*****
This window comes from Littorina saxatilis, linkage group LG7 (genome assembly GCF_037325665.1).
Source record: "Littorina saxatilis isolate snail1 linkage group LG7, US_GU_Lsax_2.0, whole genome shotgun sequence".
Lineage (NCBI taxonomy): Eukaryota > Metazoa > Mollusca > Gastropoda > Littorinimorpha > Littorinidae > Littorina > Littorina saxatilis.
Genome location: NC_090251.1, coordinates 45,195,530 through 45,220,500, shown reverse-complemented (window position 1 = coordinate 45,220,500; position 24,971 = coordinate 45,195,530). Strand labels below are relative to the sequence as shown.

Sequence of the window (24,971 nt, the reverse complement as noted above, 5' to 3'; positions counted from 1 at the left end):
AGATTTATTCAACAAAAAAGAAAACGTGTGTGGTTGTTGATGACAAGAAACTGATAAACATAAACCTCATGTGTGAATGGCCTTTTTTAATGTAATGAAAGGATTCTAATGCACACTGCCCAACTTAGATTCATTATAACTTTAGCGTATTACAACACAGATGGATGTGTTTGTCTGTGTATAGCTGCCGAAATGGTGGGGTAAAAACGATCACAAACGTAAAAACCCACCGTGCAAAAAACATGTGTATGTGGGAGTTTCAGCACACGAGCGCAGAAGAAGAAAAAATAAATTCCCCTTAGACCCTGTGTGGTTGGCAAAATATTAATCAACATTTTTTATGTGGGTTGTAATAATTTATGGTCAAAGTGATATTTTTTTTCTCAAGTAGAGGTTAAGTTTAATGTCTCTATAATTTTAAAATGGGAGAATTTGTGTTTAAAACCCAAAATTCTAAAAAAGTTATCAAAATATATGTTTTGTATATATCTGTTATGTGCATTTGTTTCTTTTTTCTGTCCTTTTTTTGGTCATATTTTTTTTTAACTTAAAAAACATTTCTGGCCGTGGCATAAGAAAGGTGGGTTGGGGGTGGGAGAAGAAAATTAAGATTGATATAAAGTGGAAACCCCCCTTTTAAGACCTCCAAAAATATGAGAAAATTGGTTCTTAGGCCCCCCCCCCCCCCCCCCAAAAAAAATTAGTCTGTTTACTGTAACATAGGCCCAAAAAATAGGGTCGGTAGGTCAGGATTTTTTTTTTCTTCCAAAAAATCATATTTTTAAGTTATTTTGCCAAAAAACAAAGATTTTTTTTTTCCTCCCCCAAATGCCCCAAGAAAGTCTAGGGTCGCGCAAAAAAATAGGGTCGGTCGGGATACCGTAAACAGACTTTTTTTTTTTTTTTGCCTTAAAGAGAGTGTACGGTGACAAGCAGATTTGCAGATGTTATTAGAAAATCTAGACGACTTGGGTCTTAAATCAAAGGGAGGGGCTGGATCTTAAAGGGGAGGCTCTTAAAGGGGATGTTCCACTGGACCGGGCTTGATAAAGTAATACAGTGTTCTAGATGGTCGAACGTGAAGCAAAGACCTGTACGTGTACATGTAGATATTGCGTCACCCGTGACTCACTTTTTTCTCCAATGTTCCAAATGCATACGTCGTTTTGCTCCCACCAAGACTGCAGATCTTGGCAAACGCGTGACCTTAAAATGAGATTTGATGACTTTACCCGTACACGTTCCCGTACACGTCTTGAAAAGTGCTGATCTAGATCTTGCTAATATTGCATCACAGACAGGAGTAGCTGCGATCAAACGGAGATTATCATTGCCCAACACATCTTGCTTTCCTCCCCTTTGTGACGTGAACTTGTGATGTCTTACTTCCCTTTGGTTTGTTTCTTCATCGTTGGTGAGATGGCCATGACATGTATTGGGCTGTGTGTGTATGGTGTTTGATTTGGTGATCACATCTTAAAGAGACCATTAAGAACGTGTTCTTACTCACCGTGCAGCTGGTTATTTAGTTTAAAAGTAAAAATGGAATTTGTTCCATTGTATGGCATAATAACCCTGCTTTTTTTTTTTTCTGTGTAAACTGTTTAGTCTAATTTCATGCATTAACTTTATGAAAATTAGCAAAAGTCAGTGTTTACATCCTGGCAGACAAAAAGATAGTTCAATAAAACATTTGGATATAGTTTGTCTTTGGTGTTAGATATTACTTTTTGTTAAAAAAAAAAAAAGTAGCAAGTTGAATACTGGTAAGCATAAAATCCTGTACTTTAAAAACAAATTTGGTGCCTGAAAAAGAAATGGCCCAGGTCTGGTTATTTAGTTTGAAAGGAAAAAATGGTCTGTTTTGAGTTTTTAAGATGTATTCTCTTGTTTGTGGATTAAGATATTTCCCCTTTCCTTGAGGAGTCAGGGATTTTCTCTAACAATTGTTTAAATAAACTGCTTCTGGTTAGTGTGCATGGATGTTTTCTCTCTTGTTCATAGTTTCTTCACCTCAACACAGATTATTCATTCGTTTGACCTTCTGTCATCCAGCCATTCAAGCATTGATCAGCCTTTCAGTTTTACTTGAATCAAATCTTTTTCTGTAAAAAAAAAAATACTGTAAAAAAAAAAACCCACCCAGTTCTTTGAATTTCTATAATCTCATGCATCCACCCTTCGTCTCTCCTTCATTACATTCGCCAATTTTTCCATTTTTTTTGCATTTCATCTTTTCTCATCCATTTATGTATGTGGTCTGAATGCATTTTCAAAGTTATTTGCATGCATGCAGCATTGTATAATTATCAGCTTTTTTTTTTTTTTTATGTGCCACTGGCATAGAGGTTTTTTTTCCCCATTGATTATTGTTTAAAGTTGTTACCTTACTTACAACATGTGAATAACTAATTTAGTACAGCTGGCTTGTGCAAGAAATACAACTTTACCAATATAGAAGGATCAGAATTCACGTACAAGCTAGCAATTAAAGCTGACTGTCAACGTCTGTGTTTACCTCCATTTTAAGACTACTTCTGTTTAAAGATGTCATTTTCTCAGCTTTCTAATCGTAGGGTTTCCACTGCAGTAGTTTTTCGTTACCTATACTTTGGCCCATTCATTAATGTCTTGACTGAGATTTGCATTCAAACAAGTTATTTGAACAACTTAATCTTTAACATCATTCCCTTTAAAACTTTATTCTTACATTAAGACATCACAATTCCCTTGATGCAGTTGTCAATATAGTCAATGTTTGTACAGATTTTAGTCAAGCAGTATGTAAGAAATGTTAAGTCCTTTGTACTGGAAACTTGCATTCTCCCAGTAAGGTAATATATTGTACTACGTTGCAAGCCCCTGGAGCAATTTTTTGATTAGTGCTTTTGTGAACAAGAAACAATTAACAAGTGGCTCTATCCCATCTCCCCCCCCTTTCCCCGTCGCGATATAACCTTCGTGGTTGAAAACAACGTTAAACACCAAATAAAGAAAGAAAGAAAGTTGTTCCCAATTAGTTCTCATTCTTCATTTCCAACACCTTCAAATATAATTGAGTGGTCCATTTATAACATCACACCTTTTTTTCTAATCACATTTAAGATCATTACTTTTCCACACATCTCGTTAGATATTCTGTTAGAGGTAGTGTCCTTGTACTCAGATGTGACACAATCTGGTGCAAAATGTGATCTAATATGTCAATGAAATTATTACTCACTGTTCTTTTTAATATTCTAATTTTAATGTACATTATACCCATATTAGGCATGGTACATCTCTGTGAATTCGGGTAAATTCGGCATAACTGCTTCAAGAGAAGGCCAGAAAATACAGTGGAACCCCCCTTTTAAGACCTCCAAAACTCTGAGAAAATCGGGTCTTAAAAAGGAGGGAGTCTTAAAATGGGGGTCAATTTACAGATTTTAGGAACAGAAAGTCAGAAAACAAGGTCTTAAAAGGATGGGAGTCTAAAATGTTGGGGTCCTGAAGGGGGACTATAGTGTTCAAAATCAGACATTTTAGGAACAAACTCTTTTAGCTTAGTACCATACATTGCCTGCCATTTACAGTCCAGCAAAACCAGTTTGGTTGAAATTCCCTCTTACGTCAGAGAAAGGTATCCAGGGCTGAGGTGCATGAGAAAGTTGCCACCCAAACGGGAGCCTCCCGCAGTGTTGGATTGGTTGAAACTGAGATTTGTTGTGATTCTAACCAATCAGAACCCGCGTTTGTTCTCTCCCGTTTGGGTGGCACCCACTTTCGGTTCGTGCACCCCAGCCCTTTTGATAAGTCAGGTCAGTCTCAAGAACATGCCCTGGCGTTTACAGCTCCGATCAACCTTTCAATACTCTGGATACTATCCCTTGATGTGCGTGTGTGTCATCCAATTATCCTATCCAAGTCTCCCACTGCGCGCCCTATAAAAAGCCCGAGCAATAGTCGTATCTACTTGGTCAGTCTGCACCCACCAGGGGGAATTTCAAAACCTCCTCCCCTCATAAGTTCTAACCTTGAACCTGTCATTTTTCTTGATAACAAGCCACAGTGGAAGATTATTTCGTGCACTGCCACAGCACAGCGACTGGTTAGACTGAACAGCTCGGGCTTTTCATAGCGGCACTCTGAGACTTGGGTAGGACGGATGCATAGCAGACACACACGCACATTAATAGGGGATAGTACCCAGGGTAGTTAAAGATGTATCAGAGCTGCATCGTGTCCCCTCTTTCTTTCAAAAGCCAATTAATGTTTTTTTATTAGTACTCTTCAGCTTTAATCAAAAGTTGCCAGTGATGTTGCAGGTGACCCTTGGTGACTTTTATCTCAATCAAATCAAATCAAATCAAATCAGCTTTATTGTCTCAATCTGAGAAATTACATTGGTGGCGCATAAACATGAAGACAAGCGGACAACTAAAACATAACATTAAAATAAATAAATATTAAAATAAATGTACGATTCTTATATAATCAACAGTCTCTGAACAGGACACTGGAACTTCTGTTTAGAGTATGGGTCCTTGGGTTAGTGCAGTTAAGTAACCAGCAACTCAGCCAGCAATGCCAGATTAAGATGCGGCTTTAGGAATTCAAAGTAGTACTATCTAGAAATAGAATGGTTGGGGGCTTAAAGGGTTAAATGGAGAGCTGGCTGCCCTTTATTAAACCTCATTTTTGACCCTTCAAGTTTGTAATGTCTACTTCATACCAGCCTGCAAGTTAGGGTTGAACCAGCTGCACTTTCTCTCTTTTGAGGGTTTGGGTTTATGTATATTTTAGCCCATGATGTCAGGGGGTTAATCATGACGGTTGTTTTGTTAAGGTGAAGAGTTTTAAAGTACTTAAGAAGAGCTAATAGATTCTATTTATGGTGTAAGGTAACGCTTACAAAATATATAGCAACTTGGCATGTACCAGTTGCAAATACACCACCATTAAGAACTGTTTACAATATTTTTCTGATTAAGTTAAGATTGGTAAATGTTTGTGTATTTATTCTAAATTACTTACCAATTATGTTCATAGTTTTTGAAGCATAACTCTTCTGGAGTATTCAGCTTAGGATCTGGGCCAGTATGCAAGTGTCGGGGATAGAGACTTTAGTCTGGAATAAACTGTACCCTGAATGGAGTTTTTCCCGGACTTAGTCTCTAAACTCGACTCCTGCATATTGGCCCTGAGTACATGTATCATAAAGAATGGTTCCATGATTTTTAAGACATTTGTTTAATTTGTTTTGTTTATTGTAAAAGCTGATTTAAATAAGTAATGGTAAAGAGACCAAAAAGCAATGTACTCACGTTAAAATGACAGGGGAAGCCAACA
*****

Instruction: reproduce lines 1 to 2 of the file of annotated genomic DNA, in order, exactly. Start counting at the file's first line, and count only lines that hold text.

This window comes from Littorina saxatilis, linkage group LG7 (genome assembly GCF_037325665.1).
Source record: "Littorina saxatilis isolate snail1 linkage group LG7, US_GU_Lsax_2.0, whole genome shotgun sequence".